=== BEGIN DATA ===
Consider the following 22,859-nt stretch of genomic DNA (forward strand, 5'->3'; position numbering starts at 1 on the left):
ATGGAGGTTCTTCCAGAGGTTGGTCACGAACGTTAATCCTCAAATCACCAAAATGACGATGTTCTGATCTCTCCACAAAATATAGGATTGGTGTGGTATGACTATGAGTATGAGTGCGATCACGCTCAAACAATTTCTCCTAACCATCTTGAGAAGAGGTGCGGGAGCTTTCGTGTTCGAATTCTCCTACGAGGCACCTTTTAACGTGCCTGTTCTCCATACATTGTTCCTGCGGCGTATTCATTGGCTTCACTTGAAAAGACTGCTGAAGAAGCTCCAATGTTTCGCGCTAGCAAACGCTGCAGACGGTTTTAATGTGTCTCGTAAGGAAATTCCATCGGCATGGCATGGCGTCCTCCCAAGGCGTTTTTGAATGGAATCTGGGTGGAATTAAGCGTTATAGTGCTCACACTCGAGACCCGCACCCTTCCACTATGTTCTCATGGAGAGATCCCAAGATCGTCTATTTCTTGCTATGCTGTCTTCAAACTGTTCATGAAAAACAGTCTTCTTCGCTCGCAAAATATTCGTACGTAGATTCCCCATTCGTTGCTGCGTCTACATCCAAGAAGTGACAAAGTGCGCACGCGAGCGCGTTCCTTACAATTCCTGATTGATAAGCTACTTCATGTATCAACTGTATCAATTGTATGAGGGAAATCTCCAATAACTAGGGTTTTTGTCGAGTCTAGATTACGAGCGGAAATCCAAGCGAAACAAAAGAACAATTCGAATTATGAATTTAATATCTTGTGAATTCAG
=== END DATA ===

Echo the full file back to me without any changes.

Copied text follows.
Consider the following 22,859-nt stretch of genomic DNA (forward strand, 5'->3'; position numbering starts at 1 on the left):
ATGGAGGTTCTTCCAGAGGTTGGTCACGAACGTTAATCCTCAAATCACCAAAATGACGATGTTCTGATCTCTCCACAAAATATAGGATTGGTGTGGTATGACTATGAGTATGAGTGCGATCACGCTCAAACAATTTCTCCTAACCATCTTGAGAAGAGGTGCGGGAGCTTTCGTGTTCGAATTCTCCTACGAGGCACCTTTTAACGTGCCTGTTCTCCATACATTGTTCCTGCGGCGTATTCATTGGCTTCACTTGAAAAGACTGCTGAAGAAGCTCCAATGTTTCGCGCTAGCAAACGCTGCAGACGGTTTTAATGTGTCTCGTAAGGAAATTCCATCGGCATGGCATGGCGTCCTCCCAAGGCGTTTTTGAATGGAATCTGGGTGGAATTAAGCGTTATAGTGCTCACACTCGAGACCCGCACCCTTCCACTATGTTCTCATGGAGAGATCCCAAGATCGTCTATTTCTTGCTATGCTGTCTTCAAACTGTTCATGAAAAACAGTCTTCTTCGCTCGCAAAATATTCGTACGTAGATTCCCCATTCGTTGCTGCGTCTACATCCAAGAAGTGACAAAGTGCGCACGCGAGCGCGTTCCTTACAATTCCTGATTGATAAGCTACTTCATGTATCAACTGTATCAATTGTATGAGGGAAATCTCCAATAACTAGGGTTTTTGTCGAGTCTAGATTACGAGCGGAAATCCAAGCGAAACAAAAGAACAATTCGAATTATGAATTTAATATCTTGTGAATTCAG